Margaret Mee was an artist I would like to have met.
Beyond her extraordinary botanical illustration work, she was surely the wittiest and most resolute English lady to hang around the Brazilian Amazon after 1956, for more than 30 years. She was the only English lady to do that then, actually, which per se says a great deal about her.
What leads a 47 year old woman, established in Brazil because of her family and an art teacher at a British school there, to travel fifteen times to the depths of the unexplored rainforest? Undoubtedly a fair share of eccentricity, but mostly her enrapture with plants and complete devotion to understand and share them with the world.
Margaret was a true environmentalist and led a fierce battle against the deforestation and large-scale mining of the Amazon basin and rainforest. As the painting work evolves through the repeated expeditions, her drawings mutate to more and more incorporate the natural habitat of the featured plant species, raising a subliminal awareness for the vanishing environment where they are embedded and the importance of ecological interdependency.
The gouache technique in the paintings is exquisite and she insisted on drawing from life. She would make on-site sketches and then take living collections home, sometimes waiting months until a flower would bloom, just to insure a proper identification of the plant.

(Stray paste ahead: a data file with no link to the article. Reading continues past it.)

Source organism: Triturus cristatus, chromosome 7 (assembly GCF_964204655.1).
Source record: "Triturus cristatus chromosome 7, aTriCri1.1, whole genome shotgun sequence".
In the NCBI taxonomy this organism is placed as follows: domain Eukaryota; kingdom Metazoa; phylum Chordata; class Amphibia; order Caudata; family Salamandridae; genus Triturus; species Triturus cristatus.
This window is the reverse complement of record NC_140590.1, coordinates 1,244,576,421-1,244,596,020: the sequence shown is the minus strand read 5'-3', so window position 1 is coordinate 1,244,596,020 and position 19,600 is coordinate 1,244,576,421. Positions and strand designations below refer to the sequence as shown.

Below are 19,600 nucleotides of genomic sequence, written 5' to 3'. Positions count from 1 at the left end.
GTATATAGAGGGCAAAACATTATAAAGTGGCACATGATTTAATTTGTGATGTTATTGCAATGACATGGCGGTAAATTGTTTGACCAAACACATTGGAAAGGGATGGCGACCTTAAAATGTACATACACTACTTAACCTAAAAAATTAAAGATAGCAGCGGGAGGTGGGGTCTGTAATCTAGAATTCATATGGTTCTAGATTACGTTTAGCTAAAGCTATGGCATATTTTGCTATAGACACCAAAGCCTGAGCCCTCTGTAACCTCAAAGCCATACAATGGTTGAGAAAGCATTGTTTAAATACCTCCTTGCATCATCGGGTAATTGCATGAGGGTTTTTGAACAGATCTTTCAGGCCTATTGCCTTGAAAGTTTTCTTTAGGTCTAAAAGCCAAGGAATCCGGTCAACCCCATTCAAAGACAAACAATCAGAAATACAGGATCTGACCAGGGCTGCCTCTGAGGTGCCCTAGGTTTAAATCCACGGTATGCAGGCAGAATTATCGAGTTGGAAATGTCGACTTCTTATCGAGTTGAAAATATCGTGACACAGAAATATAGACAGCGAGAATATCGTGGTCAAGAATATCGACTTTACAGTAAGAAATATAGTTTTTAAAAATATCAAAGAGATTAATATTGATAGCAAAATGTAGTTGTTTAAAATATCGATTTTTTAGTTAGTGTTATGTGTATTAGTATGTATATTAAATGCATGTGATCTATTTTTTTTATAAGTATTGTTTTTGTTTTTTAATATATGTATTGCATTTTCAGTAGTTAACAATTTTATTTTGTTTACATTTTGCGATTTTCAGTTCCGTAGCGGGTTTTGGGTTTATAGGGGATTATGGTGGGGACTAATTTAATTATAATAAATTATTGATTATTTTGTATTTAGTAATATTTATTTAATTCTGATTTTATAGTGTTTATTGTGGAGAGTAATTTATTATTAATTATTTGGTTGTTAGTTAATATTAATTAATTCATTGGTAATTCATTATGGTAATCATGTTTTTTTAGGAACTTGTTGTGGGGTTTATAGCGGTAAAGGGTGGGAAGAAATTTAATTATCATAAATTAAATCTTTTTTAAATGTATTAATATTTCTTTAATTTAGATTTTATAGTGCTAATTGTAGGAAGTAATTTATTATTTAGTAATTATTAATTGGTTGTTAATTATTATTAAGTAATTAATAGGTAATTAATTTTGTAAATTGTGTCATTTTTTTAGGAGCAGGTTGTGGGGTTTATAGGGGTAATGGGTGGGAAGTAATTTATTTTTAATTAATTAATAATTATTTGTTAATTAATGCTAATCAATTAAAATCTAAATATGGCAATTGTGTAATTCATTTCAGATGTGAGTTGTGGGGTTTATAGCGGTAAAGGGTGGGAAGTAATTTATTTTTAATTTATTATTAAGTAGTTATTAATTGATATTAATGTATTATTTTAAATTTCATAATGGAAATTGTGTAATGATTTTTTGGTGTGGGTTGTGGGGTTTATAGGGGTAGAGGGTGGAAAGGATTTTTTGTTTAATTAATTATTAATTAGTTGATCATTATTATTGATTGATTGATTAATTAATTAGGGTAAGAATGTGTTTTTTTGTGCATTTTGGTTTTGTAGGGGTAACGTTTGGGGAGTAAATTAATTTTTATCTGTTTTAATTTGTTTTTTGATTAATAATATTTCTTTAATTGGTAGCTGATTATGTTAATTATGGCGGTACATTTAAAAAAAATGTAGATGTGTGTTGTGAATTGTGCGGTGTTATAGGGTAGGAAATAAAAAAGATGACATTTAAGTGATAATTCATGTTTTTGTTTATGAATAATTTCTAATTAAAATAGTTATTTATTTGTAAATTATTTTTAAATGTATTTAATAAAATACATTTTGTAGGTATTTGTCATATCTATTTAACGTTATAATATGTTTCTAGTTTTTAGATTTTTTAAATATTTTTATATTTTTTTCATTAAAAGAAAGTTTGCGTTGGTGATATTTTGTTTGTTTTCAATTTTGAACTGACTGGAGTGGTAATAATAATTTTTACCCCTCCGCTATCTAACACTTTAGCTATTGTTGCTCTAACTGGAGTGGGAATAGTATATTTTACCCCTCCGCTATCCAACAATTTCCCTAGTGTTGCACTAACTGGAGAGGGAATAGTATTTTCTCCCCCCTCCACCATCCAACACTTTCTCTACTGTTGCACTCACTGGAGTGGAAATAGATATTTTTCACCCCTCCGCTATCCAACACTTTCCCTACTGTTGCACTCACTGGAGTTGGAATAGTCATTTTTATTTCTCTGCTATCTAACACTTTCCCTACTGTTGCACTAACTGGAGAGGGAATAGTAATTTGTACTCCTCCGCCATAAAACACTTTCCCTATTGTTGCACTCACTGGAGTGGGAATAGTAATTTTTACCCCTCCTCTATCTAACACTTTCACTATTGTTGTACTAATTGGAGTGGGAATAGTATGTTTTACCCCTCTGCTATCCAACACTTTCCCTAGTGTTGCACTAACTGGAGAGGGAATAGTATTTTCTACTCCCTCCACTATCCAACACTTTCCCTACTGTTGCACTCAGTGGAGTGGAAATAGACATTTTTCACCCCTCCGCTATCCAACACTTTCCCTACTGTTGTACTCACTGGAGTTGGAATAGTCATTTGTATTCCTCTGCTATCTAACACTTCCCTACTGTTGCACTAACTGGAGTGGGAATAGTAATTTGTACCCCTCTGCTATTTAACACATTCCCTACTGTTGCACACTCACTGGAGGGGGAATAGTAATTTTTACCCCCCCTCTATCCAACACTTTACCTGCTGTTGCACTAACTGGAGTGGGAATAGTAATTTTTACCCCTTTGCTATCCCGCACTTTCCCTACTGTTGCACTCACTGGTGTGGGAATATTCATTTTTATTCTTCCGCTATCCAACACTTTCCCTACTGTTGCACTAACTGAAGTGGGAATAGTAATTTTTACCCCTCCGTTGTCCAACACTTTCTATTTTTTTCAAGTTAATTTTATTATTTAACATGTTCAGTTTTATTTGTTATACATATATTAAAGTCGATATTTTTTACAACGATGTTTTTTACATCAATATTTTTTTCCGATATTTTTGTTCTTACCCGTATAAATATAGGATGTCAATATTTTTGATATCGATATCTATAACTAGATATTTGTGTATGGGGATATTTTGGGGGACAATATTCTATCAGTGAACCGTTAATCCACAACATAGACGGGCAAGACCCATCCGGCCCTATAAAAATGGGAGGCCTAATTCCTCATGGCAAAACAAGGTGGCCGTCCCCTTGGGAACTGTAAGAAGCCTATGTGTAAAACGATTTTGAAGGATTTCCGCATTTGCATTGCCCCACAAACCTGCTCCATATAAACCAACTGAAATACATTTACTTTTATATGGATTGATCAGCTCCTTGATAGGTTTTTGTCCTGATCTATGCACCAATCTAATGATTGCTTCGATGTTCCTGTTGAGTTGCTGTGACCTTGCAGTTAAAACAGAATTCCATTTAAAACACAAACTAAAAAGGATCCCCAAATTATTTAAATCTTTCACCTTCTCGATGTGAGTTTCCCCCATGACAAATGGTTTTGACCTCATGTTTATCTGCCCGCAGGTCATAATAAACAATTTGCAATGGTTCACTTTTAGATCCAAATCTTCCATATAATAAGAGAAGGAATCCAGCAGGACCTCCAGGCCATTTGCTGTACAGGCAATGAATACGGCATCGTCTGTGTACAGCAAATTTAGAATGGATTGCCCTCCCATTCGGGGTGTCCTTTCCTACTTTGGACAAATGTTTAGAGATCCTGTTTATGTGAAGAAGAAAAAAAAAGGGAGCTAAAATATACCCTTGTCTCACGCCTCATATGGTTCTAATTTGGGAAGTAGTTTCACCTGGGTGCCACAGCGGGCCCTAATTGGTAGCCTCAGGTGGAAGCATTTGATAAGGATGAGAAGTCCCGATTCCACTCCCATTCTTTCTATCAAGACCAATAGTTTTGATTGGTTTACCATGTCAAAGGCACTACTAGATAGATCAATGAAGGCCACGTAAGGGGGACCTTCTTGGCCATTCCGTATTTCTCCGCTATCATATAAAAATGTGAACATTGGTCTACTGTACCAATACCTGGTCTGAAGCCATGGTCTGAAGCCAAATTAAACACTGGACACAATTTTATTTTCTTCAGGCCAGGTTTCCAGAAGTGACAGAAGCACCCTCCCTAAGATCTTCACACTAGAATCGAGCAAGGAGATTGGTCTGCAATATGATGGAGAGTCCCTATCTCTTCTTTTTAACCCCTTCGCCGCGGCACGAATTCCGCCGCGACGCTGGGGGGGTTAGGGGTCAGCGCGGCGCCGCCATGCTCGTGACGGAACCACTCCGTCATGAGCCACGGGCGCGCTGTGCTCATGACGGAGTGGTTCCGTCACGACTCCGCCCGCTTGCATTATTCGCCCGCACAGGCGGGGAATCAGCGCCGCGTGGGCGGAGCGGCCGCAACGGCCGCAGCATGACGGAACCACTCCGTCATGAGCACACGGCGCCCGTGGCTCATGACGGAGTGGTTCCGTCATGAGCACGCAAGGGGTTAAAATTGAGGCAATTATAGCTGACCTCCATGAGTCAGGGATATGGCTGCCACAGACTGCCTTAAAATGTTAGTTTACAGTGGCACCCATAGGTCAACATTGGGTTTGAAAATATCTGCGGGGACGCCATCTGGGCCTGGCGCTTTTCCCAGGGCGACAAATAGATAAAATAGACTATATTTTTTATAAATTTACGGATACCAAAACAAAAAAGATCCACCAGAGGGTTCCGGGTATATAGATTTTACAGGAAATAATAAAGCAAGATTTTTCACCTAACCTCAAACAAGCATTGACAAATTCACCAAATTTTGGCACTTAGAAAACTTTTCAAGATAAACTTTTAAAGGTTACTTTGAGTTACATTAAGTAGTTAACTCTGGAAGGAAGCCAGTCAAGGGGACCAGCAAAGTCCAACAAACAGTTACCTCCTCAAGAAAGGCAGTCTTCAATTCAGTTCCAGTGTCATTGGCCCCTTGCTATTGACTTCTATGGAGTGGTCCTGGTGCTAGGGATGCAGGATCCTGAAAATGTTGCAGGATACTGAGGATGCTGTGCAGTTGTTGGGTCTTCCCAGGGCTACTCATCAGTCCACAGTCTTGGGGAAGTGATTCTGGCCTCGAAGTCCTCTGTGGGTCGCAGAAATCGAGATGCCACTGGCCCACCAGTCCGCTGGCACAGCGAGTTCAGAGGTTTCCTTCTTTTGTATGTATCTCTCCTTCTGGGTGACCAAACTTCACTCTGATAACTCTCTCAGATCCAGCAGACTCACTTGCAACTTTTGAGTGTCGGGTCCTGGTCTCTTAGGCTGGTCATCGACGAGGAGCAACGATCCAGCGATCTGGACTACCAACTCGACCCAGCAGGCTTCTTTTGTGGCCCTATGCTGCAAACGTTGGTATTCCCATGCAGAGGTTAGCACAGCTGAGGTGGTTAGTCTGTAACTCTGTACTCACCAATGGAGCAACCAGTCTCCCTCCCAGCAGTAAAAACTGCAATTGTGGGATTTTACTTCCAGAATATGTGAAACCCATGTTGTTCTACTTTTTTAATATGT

The life and work of Margaret Mee was recently the subject of a nicely written and produced documentary by Brazilian director Malu de Marino (trailer). It features many that crossed Margaret’s life, including some of her students that are now well-established botanical artists, and uses as a baseline the story of Margaret’s last expedition to fulfill the long-held ambition of depicting the Moonflower – a night blooming cactus periodically submerged by the river, whose fragrant flowers are fully open only for a few hours.
I was delighted to watch this strikingly beautiful movie during the Environmental Film Festival. And I’m glad that it is now being debuted in Brazilian theaters, widespread across different cities (hurry Brazilian readers out there, it’s during this week only!).
Besides the remarkable legacy of drawings and environmental awareness that Margaret Mee left, I dare saying that arguably the greatest endowment is the path she set for followers in botanical illustration. The Margaret Mee Felowship Program at Kew Gardens sponsored the studies of budding Brazilian artists from 1989 through 2006 and established the still growing practice in the scientific-artistic field in the country.
Some jaw dropping books immortalize her work (like this, this and this) and her diaries have been published as well.This online coverage of her life and work done by Tony Morrison, Margaret’s editor for a number of years, includes many original video excerpts and photos of Margaret Mee.
The saddest irony is that the intrepid lady died at the age of 79 in a car accident outside of London, proving how urban landscape can be more life threatening than the danger-ridden tropical forests of the Amazon that she visited so many times.